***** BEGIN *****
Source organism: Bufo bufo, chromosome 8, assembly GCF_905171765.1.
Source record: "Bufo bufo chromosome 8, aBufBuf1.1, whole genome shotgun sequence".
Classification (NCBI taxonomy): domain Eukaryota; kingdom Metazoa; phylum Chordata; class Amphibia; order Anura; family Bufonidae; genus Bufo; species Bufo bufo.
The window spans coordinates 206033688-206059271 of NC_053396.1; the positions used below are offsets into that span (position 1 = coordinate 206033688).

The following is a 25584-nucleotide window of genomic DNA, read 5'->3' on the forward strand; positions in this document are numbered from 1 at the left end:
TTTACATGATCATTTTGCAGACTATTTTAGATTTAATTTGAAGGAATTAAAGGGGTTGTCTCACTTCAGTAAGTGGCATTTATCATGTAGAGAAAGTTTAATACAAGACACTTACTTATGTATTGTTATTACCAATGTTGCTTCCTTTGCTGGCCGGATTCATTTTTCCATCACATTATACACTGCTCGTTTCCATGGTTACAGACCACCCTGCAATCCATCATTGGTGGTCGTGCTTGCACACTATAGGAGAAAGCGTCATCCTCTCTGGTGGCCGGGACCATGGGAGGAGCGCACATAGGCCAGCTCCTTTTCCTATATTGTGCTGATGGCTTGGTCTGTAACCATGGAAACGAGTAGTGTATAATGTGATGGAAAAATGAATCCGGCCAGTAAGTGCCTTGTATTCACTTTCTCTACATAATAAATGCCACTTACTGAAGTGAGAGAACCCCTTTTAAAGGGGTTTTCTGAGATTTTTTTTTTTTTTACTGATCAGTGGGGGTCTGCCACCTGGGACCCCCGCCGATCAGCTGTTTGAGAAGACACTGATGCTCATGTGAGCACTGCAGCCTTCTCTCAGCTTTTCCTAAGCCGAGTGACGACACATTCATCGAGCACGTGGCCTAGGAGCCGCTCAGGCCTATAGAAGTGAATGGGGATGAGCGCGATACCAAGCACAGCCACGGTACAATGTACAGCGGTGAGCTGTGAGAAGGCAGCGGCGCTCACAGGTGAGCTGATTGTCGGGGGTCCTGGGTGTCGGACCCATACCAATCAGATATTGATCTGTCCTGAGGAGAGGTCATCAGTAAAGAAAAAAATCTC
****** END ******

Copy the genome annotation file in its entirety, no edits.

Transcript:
Source organism: Bufo bufo, chromosome 8, assembly GCF_905171765.1.
Source record: "Bufo bufo chromosome 8, aBufBuf1.1, whole genome shotgun sequence".
Classification (NCBI taxonomy): domain Eukaryota; kingdom Metazoa; phylum Chordata; class Amphibia; order Anura; family Bufonidae; genus Bufo; species Bufo bufo.
The window spans coordinates 206033688-206059271 of NC_053396.1; the positions used below are offsets into that span (position 1 = coordinate 206033688).

The following is a 25584-nucleotide window of genomic DNA, read 5'->3' on the forward strand; positions in this document are numbered from 1 at the left end:
TTTACATGATCATTTTGCAGACTATTTTAGATTTAATTTGAAGGAATTAAAGGGGTTGTCTCACTTCAGTAAGTGGCATTTATCATGTAGAGAAAGTTTAATACAAGACACTTACTTATGTATTGTTATTACCAATGTTGCTTCCTTTGCTGGCCGGATTCATTTTTCCATCACATTATACACTGCTCGTTTCCATGGTTACAGACCACCCTGCAATCCATCATTGGTGGTCGTGCTTGCACACTATAGGAGAAAGCGTCATCCTCTCTGGTGGCCGGGACCATGGGAGGAGCGCACATAGGCCAGCTCCTTTTCCTATATTGTGCTGATGGCTTGGTCTGTAACCATGGAAACGAGTAGTGTATAATGTGATGGAAAAATGAATCCGGCCAGTAAGTGCCTTGTATTCACTTTCTCTACATAATAAATGCCACTTACTGAAGTGAGAGAACCCCTTTTAAAGGGGTTTTCTGAGATTTTTTTTTTTTTTACTGATCAGTGGGGGTCTGCCACCTGGGACCCCCGCCGATCAGCTGTTTGAGAAGACACTGATGCTCATGTGAGCACTGCAGCCTTCTCTCAGCTTTTCCTAAGCCGAGTGACGACACATTCATCGAGCACGTGGCCTAGGAGCCGCTCAGGCCTATAGAAGTGAATGGGGATGAGCGCGATACCAAGCACAGCCACGGTACAATGTACAGCGGTGAGCTGTGAGAAGGCAGCGGCGCTCACAGGTGAGCTGATTGTCGGGGGTCCTGGGTGTCGGACCCATACCAATCAGATATTGATCTGTCCTGAGGAGAGGTCATCAGTAAAGAAAAAAATCTC